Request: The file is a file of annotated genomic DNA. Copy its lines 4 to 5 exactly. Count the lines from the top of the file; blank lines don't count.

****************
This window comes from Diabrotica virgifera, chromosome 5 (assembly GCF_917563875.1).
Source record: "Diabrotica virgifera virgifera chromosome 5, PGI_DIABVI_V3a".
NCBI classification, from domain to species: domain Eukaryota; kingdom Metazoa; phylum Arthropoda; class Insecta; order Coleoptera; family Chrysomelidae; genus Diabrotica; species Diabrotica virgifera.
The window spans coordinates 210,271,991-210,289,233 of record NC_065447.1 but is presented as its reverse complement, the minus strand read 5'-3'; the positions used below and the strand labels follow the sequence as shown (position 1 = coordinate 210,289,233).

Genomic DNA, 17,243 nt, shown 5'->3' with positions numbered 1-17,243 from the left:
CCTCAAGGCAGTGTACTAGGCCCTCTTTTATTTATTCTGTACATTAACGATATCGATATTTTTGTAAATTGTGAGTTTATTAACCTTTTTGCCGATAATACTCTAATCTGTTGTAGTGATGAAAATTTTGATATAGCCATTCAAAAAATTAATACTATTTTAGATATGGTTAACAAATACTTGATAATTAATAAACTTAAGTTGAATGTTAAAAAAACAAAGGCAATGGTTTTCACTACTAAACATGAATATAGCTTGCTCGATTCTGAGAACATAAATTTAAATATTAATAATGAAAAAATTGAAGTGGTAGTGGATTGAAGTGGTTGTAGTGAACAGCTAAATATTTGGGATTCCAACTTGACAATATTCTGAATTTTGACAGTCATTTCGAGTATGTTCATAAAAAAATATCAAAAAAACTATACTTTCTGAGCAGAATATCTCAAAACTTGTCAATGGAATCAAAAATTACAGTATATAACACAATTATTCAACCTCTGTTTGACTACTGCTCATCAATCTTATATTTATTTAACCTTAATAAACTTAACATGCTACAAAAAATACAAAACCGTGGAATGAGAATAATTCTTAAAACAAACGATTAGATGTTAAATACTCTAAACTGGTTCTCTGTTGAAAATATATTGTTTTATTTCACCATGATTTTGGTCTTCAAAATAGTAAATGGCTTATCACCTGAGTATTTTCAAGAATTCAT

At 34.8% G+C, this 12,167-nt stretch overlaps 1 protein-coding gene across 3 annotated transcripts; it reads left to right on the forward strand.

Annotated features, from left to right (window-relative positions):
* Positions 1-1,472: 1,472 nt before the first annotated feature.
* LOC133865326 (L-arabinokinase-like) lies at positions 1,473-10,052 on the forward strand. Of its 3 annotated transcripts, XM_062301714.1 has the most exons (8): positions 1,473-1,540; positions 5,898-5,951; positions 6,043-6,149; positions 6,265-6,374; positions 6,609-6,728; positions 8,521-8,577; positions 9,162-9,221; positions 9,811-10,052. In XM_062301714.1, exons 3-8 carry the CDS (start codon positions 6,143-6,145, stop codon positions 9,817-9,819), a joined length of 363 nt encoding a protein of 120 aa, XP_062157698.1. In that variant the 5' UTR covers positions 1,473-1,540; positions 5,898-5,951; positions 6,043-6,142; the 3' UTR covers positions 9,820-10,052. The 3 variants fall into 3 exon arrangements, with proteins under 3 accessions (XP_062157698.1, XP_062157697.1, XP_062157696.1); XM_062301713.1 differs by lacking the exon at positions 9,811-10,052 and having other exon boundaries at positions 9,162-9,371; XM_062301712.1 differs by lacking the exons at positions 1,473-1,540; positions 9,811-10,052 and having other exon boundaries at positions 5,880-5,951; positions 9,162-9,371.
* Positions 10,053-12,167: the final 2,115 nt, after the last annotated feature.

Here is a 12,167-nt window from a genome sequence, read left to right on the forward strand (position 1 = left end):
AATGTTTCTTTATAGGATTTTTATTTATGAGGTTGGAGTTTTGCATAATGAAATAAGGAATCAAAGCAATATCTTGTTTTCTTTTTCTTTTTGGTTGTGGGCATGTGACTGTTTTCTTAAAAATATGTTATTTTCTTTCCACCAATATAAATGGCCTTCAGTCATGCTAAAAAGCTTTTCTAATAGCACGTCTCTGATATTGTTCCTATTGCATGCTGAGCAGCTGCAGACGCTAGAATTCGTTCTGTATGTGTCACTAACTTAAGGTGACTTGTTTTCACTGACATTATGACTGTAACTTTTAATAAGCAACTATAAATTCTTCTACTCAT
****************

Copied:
The window spans coordinates 210,271,991-210,289,233 of record NC_065447.1 but is presented as its reverse complement, the minus strand read 5'-3'; the positions used below and the strand labels follow the sequence as shown (position 1 = coordinate 210,289,233).

Genomic DNA, 17,243 nt, shown 5'->3' with positions numbered 1-17,243 from the left: